Five Chicago stories to warm your heart this holiday

Five Chicago stories to warm your heart this holiday

The news can be kind of a bummer, right? We're no exception. Always reporting on the gaping racial disparities, political corruption, and someone short-changing the poor.

So today, in honor of the holiday, we bring you five sweet stories from around Chicago. The kind of stories that will make you feel good about your city. Because, although we know it has its problems, Chicago also has a lot of good people who care about each other and want to make the city a better place for all.

So today, in honor of the holiday, we bring you five sweet stories from around Chicago. The kind of stories that will make you feel good about your city. Because, although we know it has its problems, Chicago also has a lot of good people who care about each other and want to make the city a better place for all.

1. Chatham 9 year-old collects 593 toys for Hurricane Sandy Victims

This kid is practically his own Christmas special:

Third-grader Samuel Love plans to ship nearly 600 toys he collected for victims of Hurricane Sandy off to New York Thursday from a South Side post office, despite the frightful weather.

The 9-year-old boy, who attends Beasley Elementary School,  said he was so excited about sending toys he collected that he could hardly sleep Wednesday night.

"Yeah, I was tossing and turning all night," said Samuel, who lives in the Pill Hill neighborhood on the South Side. "It feels good, though, to know that these toys will help make Christmas that much better for someone I never met.

 2. Churches shift focus to 'Christmas Stores' as a more uplifting way to give

Here's a kind of consumerism that doesn't compete with the true meaning of the season. Churches and other charities are giving needy families the opportunity to "shop" at deeply discounted Christmas stores that they set up in house, giving them credit toward gifts for attending parenting classes or other enrichment opportunities.

"The residents in our neighborhood affected by poverty one way or the other don't want to be objects of charity," Sutter said. "They want to pick out what they want to give. They can always come up with a little cash. They feel they've gotten a good deal, and they're proud of themselves. They've been wise, and they've found things that their families and loved ones will like."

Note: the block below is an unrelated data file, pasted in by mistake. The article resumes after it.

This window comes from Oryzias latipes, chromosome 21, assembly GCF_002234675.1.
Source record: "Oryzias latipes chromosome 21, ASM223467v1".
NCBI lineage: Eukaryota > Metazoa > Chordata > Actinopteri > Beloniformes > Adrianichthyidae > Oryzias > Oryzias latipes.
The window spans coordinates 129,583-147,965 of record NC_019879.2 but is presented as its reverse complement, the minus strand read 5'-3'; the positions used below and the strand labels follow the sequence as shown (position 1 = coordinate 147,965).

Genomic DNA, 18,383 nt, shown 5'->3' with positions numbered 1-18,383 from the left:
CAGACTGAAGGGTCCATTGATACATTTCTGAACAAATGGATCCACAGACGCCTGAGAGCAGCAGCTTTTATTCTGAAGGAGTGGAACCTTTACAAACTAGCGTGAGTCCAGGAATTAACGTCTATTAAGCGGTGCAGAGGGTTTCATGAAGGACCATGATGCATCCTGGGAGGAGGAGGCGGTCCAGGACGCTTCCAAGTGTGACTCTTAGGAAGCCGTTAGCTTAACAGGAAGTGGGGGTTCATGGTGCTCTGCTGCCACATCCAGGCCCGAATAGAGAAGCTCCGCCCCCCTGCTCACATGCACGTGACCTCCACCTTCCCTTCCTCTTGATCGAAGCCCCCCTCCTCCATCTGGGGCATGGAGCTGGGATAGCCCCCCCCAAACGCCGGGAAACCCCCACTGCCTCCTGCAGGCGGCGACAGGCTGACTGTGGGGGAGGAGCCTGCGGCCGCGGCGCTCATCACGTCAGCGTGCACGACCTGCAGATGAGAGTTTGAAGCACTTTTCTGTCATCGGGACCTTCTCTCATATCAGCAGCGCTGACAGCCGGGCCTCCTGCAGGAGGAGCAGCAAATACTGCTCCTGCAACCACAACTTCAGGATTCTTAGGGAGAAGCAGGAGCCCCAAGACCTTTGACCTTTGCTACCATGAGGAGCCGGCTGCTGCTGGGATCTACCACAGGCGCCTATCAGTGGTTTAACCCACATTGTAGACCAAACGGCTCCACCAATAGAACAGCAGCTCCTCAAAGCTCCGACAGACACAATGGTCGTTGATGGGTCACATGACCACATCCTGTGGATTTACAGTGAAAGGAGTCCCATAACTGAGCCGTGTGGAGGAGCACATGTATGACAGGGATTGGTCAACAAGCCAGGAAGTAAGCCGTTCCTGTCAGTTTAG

3. South Shore Drill Team takes national stage at inaugural parade

Although they were passed over four years ago, the South Shore Drill Team will perform at this January's inauguration, bringing a sense of excitement and accomplishment to its members.

“It is an honor,”15-year-old Raeven Funnye said after the announcement that the team would be among 24 groups chosen to participate in the historic event. “I feel privileged to be a part of it.”

4. Living Christmas 24 hours a day

An audio postcard of sorts from WBEZ with a Christmas tree salesman who lives and breathes the holidays every December.

"I think I've become a part of a lot of people's Christmas traditions, which is pretty cool. It's a nice feeling. I even have a few customers who have been following me around for 13, 14 years. They won't come anywhere else to buy a tree unless it's from me."

5. Latoya Winters, the Graduate

And finally, a perfect tale to warm your heart on a cold winter's night. Latoya Winters' story is one of survival and hope, of overcoming the worst of what the city has to offer and helping others do the same. Like many, she was raised by her grandmother and her mother was on drugs. When she was 8 years old, a fire started in her house, killing some of her siblings. She’s now a youth worker at Marillac House, helping kids who also have had a troubled childhood.

"I wanna help people where I've come from because they think, oh, this is not possible, college is really not gonna happen. That's why I tell them my story. I know some parts of it is sad, but then I say, guess what? I just graduated from college."

 

Photo credit: Shutterstock.com/Feet Warming

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